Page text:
We are live blogging this morning as opinions are issued. Please click this link to be taken to the live blog page.

Posted in Live
 
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Event announcement

By on Apr 22, 2014 at 9:00 am

On the morning of May 1, Constitutional Accountability Center will host a “Home Stretch at the Supreme Court” panel at the National Press Club, reviewing the Term’s decisions and the blockbusters to come.

The panel will be moderated by Slate’s Dahlia Lithwick and will feature Erin Murphy, who recently argued McCutcheon v. FEC, Marty Lederman of Georgetown Law, and CAC’s Elizabeth Wydra.  More information is on CAC’s website.

 

 
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Tuesday round-up

By on Apr 22, 2014 at 7:11 am

Today the Court will hear oral arguments in two highly anticipated cases.  In Susan B. Anthony List v. Driehaus, the Court will consider a First Amendment challenge to an Ohio law that criminalizes false political statements. Lyle Denniston previewed the case for this blog.  Other coverage comes from Katie Barlow and Nina Totenberg at NPR, while in his “Drama at the Court” series for ISCOTUSnow, Christopher Schmidt looks back at United States v. Alvarez, a recent case in which the Court struck down criminal penalties for lying about military honors.  In American Broadcasting Companies v. Aereo, the Court will consider whether Aereo’s streaming of broadcast television programs over the Internet violates federal copyright laws.  Lyle Denniston previewed the case for this blog, while I did the same in Plain English and Kali Borkoski added a discussion (audio) with some of the players in the case.   Other coverage of the Aereo case comes from Nina Totenberg at NPR (audio), Bloomberg TV, and Edward Lee at ISCOTUSnow (video).  Continue reading »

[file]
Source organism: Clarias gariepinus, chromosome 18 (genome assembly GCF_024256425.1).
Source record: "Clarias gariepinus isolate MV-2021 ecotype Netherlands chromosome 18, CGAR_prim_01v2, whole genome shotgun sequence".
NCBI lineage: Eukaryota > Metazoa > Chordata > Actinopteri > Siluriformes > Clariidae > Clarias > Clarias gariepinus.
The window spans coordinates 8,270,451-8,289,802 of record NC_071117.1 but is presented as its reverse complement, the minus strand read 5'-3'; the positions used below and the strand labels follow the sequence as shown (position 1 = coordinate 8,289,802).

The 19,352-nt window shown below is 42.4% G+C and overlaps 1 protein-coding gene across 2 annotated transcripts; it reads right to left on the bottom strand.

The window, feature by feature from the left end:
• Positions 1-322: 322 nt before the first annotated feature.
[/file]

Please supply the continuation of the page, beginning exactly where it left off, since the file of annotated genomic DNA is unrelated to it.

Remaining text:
Posted in Round-up
 
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Petition of the day

By on Apr 21, 2014 at 10:16 pm

The petition of the day is:

US Foods, Inc. v. Catholic Healthcare West
13-873

Issue: (1) Whether contract-expectation damages are a permissible remedy in a civil RICO action based on alleged fraud, and if so, whether such damages are available even where any expectation was created only by the alleged fraudulent conduct; (2) whether but-for causation in a civil RICO class action may be satisfied by a class-wide presumption of reliance on alleged fraudulent conduct in the absence of any individualized proof that any member of the class actually relied on that conduct; and (3) whether a nationwide class asserting state-law claims under multiple state laws may be certified under Rule 23(b)(3) of the Federal Rules of Civil Procedure in the absence of any showing that the state laws at issue are uniformly interpreted and applied.

Click below to listen to Chet Kanojia, Aereo’s founder and CEO, Brenda Cotter, Aereo’s General Counsel, and former Acting Solicitor General Neal Katyal, advisor to the broadcasters, discuss the upcoming oral argument. Continue reading »